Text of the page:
5
\$\begingroup\$

I've written a class for loading a template file and replacing the variables with actual data. Please review my code and suggest improvements.

<?php
/**
 * This class will helpful for variable replacement from a loaded file
 * 
 * @author V V R
 * @version 1.0
 */
class Parser {
    public $dir = "";
    public $text = "";

    /**
     * To get directory location
     * @param $dir
     */
    function __construct($dir = "home/template") {
        $this->dir = $dir;
    }

    /**
     * To load the specified file from directory
     * @param $file
     */
    function loadFile($file) {
        try {
            if (file_exists ( $this->dir . "/" . $file )) {
                $this->text = file_get_contents ( $this->dir . "/" . $file );
            } else {
                throw new Exception ( $this->dir . "/" . $file . " does not exist" );
            }
        } catch ( Exception $e ) {
            error_log ( $e->getMessage () );
            die ();
        }
    }
    /**
     * To get the text from a file
     * @return text
     */
    function getText() {
        return $this->text;
    }

    /**
     * To replace the variables
     * @param unknown_type $var
     * @param unknown_type $text
     */
    function replace($var, $text) {
        $this->text = str_replace ( "{\$$var}", $text, $this->text );
    }
}

?>
\$\endgroup\$
1
  • \$\begingroup\$ Have you considered using an existing solution, such as Mustache PHP? \$\endgroup\$
    – laurent
    Jun 1, 2012 at 7:19

2 Answers 2

6
\$\begingroup\$

Note: I'm sorry if this is completely irrelevant but I'm not entirely sure what you are trying to accomplish. If I'm way off base please let me know.

When I create a template loader I generally use output buffering with php include. This allows you to run the page as a php file without displaying its content before you are ready. The advantage to "parsing" your php files this way is that you can still run loops and functions.

This is how your loadFile method would look.

<?php

function loadFile($file, array $variables = null) {
  try {
      if (file_exists ( $this->dir . "/" . $file )) {

          // start output buffering
          ob_start();

          // create variables from the key/value pairs in the array
          if( is_array($variables) ) {
              extract($variables);
          }

          include_once $this->dir . "/" . $file;

          // store the output
          $this->text = ob_get_clean();

          // $this->text = file_get_contents ( $this->dir . "/" . $file );
      } else {
          throw new Exception ( $this->dir . "/" . $file . " does not exist" );
      }
  } catch ( Exception $e ) {
      error_log ( $e->getMessage () );
      die ();
  }
}

?>

As I said before, I'm not sure what kind of templates you are trying to load, but hopefully this will help.

\$\endgroup\$
1
  • 2
    \$\begingroup\$ I don't think its off topic at all. He asked for suggestions for better code and you provided it. +1 \$\endgroup\$
    – mseancole
    Jun 1, 2012 at 13:36
3
\$\begingroup\$

Properties

Your class properties probably shouldn't be visible outside of the class once they are set unless you do so with a getter method, like you have for the $text property. This is to say, the $dir and $text properties should not be public but private to prevent outside manipulations.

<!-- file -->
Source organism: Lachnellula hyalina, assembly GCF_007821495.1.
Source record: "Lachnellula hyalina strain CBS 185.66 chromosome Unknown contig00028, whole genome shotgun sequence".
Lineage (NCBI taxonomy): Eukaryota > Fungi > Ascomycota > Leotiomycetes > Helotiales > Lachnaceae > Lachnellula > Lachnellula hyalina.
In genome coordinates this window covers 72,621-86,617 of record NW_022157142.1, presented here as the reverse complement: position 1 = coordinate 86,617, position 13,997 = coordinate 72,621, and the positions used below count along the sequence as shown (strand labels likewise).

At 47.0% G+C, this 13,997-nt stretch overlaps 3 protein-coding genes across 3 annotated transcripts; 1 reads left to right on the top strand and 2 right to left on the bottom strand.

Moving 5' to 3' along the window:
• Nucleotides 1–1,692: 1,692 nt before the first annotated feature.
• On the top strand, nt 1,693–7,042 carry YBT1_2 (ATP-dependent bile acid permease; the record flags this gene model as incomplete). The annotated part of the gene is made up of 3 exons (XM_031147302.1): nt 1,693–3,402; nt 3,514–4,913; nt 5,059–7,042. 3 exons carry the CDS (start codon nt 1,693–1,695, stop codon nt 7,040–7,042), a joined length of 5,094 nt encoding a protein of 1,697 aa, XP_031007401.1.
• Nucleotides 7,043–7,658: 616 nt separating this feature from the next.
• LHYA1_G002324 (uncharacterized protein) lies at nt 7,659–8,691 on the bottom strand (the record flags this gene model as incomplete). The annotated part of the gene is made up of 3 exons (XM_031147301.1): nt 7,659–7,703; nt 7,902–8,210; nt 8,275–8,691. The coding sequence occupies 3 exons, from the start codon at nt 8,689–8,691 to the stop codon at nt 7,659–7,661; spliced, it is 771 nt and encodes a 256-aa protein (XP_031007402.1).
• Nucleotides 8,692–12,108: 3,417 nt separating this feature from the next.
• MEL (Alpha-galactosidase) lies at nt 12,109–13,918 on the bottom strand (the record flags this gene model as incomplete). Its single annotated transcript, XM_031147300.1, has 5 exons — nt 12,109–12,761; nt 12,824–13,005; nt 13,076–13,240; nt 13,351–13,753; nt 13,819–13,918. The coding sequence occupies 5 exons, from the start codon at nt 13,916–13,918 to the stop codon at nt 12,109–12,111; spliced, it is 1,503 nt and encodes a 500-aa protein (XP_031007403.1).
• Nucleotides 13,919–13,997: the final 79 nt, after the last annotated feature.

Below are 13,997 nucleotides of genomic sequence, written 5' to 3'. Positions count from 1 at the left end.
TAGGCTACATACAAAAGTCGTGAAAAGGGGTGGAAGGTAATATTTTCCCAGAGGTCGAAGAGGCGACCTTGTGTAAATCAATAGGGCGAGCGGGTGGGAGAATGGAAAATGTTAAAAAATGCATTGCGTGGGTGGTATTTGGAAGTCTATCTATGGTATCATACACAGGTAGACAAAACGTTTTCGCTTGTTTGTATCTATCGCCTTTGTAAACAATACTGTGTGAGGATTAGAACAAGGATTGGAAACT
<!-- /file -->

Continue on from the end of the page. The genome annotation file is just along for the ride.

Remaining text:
Public or Private

Your methods are not defined as either public or private. By default they will all be public, but it is better practice to just define them as such manually. Doubtful, but what if the default changes to private in a later version? Or what if PHP deprecates calling methods in this way? Your class will break. Always code with the future in mind.

loadFile()

As Baylor Rae said, it is more conventional to use output buffering when loading templates. He has given a good example, so I won't linger on it. Instead I will tell you how I would change your current loadFile() method to reuse less code. This can be used on Baylor's example as well.

function loadFile($filename) {
    $file = $this->dir . '/' . $filename;

    try {
        if (file_exists ( $file )) {
            $this->text = file_get_contents ( $file );
        } else {
            throw new Exception ( "$file does not exist" );
        }
    } catch ( Exception $e ) {
        error_log ( $e->getMessage () );
        die ();
    }
}

You shouldn't use die() in your scripts unless it is for debugging purposes. It is not very elegant and will leave your customers scratching their heads wondering where the rest of their content went. Instead I would have your loadFile() method return TRUE on success and FALSE on failure and then handle each individually in the controller.

Strings

Last thing I wish to leave you with. I see that you are using double quotes for all of your strings. This is a minor thing, but it is telling PHP that it should look in that string for variables to parse. If the string does not require parsing it should only use single quotes. Admittedly, this doesn't make a noticeable impact on your code, but it is something to keep in mind :)

Good luck!

\$\endgroup\$
0

Your Answer

By clicking “Post Your Answer”, you agree to our terms of service and acknowledge you have read our privacy policy.

Not the answer you're looking for? Browse other questions tagged or ask your own question.